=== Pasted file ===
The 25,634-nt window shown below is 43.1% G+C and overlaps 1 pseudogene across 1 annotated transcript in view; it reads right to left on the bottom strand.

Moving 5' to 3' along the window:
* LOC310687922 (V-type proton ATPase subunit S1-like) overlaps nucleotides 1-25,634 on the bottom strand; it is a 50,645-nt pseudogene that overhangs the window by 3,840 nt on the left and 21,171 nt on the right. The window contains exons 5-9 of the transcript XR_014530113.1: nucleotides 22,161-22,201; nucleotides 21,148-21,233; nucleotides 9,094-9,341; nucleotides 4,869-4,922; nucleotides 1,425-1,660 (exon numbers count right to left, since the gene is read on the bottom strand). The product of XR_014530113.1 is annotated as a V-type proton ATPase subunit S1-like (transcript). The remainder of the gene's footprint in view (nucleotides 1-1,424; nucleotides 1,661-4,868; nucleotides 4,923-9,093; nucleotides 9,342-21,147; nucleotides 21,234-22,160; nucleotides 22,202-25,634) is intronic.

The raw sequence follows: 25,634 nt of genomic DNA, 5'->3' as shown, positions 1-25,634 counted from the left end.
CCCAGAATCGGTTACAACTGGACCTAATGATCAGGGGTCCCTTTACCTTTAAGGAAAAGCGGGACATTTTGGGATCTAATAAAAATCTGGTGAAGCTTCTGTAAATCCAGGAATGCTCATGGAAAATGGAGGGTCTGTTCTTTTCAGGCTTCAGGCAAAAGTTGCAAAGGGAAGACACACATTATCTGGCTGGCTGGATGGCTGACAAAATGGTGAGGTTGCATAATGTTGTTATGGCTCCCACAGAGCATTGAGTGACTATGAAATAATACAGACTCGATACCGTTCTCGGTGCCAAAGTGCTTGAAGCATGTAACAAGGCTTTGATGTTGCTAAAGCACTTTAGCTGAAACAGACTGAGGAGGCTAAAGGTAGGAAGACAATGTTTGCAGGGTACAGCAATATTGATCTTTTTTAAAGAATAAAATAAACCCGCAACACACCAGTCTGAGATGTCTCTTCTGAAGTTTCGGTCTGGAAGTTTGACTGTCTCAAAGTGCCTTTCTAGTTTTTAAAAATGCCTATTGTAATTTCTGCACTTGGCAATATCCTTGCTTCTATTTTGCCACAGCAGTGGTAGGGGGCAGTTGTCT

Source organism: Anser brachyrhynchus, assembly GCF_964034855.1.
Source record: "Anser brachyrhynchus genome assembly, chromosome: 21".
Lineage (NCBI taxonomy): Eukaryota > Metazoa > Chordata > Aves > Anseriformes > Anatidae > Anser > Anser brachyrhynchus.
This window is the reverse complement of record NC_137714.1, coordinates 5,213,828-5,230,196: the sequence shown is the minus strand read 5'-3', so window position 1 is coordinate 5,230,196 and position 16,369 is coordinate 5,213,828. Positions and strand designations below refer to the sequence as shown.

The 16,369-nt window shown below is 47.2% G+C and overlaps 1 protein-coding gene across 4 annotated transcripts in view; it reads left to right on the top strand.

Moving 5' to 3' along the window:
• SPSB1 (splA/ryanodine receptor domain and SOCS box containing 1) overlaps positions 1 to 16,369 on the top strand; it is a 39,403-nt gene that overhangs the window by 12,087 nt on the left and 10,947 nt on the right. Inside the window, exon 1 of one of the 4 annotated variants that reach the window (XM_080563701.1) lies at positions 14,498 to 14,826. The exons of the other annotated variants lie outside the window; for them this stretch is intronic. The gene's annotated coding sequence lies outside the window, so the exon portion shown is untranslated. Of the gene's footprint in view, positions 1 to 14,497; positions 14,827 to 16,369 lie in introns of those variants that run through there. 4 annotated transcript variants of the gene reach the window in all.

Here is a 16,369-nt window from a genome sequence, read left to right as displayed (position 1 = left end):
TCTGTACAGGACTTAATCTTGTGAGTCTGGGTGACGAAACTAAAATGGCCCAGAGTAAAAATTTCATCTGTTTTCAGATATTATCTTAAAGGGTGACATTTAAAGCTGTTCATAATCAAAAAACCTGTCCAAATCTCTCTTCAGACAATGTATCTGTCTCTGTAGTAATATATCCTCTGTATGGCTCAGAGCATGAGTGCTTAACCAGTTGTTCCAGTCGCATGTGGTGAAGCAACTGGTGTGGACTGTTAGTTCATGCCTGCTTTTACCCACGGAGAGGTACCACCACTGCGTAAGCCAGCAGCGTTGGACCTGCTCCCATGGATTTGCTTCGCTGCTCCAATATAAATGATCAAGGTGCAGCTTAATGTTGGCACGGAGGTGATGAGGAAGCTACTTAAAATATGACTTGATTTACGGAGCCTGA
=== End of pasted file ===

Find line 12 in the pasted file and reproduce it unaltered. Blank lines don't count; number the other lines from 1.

• SPSB1 (splA/ryanodine receptor domain and SOCS box containing 1) overlaps positions 1 to 16,369 on the top strand; it is a 39,403-nt gene that overhangs the window by 12,087 nt on the left and 10,947 nt on the right. Inside the window, exon 1 of one of the 4 annotated variants that reach the window (XM_080563701.1) lies at positions 14,498 to 14,826. The exons of the other annotated variants lie outside the window; for them this stretch is intronic. The gene's annotated coding sequence lies outside the window, so the exon portion shown is untranslated. Of the gene's footprint in view, positions 1 to 14,497; positions 14,827 to 16,369 lie in introns of those variants that run through there. 4 annotated transcript variants of the gene reach the window in all.